anon said: "That's correct, but I still fail to see why it's a problem for me. I'm not the one claiming there's an absolute truth in god."

No, but you were attempting to question the validity of my experience, and I applied the same skepticism to yours.

"And you're still not answering the questions."

I would appreciate it if you would add "to my satisfaction" at the end of this repeated phrase, as in "you're still not answering the questions to my satisfaction." I can live with that, and take no offense to it. But the repeated insinuation that no one is attempting to answer, or are dodging, is absurd.

CyberKitten said...

Quixote said: Yep. I tend to agree, Cyber. I'd be wary of total skepticism, though. Seems to be self-refuting.

That would depend on what you mean by 'total'. A reasonable level of skepticism is the life blood of any informed debate.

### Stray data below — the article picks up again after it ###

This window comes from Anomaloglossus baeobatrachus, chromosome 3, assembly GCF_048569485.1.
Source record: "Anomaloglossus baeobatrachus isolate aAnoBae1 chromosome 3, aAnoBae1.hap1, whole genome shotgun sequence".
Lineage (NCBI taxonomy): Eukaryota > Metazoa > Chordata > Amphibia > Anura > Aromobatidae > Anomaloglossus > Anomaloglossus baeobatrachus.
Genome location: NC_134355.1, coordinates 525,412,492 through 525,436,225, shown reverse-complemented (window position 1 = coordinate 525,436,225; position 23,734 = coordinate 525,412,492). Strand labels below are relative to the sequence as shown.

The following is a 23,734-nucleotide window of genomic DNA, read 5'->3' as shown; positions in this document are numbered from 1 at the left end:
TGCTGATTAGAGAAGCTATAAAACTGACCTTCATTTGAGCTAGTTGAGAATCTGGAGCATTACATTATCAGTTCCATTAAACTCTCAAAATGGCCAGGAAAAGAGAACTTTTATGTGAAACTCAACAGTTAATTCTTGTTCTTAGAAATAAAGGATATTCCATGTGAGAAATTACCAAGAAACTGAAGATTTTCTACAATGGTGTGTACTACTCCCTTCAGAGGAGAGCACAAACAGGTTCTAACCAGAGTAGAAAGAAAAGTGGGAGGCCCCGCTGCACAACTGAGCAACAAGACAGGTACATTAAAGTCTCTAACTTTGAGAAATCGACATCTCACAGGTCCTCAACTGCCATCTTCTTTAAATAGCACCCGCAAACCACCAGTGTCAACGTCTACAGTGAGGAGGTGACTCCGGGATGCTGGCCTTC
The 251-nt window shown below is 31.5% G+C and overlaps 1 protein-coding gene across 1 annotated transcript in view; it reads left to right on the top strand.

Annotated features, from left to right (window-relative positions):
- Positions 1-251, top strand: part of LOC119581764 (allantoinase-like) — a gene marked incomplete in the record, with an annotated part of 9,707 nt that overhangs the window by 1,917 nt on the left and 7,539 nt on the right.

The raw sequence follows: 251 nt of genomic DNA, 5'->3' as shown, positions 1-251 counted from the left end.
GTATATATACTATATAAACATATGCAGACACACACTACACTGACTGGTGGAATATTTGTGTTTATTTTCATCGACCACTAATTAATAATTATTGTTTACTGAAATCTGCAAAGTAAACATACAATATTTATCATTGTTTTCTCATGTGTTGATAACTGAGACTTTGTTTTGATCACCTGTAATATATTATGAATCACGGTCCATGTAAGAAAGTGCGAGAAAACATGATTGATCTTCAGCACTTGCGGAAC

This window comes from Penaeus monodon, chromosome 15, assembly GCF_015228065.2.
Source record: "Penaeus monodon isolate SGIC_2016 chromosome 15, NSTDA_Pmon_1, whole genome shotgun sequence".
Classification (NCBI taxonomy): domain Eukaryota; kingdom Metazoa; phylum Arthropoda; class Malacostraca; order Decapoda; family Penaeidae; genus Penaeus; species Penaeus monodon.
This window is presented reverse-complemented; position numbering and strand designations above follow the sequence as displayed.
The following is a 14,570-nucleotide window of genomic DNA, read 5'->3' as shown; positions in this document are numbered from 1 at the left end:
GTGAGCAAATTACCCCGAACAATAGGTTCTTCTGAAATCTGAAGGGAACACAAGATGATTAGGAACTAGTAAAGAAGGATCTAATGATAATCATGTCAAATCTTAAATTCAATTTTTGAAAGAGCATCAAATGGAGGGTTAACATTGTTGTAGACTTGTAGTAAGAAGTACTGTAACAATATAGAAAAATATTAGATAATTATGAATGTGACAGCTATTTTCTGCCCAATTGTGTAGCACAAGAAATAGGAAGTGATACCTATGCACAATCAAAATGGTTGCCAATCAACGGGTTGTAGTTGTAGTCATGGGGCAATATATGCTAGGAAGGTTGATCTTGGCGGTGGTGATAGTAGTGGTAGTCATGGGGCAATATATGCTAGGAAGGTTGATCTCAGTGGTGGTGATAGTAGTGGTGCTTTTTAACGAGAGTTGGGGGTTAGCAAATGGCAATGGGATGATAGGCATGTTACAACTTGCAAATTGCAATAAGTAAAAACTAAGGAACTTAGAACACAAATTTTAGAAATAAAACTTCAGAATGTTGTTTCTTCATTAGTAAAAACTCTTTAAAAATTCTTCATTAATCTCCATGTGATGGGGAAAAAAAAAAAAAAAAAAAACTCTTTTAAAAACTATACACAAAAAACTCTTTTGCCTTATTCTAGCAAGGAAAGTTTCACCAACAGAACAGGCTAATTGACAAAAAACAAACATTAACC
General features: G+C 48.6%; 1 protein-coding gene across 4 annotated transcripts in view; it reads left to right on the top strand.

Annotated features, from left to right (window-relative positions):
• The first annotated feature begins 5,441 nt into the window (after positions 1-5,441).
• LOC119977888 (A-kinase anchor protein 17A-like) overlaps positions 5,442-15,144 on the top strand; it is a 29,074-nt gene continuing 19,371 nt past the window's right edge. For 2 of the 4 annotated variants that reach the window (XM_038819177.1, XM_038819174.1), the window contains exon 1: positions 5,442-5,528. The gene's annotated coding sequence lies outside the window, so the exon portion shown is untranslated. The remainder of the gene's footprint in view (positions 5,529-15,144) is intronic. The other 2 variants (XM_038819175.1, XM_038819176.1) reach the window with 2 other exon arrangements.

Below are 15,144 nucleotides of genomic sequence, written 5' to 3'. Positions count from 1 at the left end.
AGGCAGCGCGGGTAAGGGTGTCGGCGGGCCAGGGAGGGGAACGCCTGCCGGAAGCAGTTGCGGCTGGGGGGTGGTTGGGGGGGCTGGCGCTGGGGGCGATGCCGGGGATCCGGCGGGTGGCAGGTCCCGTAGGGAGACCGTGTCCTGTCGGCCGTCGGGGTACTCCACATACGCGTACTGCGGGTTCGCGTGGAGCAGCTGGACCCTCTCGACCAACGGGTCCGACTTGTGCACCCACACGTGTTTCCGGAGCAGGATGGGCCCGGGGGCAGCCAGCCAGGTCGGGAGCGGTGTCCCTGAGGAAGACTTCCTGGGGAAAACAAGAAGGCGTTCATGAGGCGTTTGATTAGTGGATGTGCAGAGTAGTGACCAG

Oh, and as far as I know Nietzsche wasn't a Nihilist - actually he worried about the problem of nihilism a great deal if I understand him correctly.

Anonymous said...

Quixote,
"No, but you were attempting to question the validity of my experience, and I applied the same skepticism to yours."

I'm not the one claiming that my experience in some way is validated by my beliefs.

"I would appreciate it if you would add "to my satisfaction" at the end of this repeated phrase, as in "you're still not answering the questions to my satisfaction." I can live with that, and take no offense to it. But the repeated insinuation that no one is attempting to answer, or are dodging, is absurd."